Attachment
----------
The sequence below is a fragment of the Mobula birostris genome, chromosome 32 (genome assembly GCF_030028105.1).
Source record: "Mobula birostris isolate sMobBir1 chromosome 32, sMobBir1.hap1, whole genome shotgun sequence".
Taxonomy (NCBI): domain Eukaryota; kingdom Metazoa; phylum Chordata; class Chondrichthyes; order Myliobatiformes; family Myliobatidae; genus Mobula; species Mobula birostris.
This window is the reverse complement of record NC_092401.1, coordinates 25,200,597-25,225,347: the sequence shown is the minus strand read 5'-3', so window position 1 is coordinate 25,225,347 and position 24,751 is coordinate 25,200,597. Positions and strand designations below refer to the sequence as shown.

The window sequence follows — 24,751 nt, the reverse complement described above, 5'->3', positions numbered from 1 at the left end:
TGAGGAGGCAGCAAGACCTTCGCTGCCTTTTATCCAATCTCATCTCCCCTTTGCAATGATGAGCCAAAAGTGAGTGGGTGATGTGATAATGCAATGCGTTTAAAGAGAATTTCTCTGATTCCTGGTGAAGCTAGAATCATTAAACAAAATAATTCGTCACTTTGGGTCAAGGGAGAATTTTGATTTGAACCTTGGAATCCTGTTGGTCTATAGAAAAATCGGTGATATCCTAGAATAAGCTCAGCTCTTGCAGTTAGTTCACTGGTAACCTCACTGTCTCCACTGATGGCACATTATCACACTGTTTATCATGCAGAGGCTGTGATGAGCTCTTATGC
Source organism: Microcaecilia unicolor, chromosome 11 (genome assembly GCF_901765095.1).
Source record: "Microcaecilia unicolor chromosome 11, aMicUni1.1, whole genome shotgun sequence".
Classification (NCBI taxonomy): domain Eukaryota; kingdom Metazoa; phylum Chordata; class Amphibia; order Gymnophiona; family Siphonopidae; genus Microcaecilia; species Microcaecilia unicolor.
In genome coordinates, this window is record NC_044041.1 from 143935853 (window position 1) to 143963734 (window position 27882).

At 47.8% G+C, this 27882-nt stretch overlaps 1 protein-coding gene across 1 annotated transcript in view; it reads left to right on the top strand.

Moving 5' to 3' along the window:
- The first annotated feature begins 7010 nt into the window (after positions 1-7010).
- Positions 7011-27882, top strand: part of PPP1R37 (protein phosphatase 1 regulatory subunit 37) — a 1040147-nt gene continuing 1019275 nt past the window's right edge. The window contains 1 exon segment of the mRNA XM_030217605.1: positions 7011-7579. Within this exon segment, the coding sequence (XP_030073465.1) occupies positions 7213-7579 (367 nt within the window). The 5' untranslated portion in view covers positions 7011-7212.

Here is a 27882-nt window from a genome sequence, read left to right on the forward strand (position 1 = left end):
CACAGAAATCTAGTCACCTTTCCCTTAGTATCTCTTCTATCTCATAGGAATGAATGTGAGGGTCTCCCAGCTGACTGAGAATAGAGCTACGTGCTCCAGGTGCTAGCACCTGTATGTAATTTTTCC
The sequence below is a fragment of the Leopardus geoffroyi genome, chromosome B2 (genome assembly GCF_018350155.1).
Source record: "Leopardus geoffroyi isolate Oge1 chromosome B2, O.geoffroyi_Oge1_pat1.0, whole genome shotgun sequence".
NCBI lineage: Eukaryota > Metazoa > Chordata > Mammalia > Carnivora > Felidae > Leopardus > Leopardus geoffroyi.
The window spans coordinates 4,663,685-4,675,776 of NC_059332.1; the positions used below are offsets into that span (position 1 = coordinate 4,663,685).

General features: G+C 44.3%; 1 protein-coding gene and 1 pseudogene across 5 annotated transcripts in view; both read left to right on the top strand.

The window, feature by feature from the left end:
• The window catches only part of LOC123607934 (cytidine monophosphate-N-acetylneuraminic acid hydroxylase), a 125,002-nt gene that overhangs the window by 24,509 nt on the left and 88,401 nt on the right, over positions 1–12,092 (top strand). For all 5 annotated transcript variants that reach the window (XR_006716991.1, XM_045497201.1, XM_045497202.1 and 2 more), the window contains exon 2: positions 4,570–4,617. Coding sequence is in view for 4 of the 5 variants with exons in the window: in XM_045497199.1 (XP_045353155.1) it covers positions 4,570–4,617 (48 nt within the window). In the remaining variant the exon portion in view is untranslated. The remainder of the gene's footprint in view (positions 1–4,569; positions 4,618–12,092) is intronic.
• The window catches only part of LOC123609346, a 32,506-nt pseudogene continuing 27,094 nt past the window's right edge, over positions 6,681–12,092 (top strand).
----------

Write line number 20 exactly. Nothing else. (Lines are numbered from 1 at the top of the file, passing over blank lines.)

The window spans coordinates 4,663,685-4,675,776 of NC_059332.1; the positions used below are offsets into that span (position 1 = coordinate 4,663,685).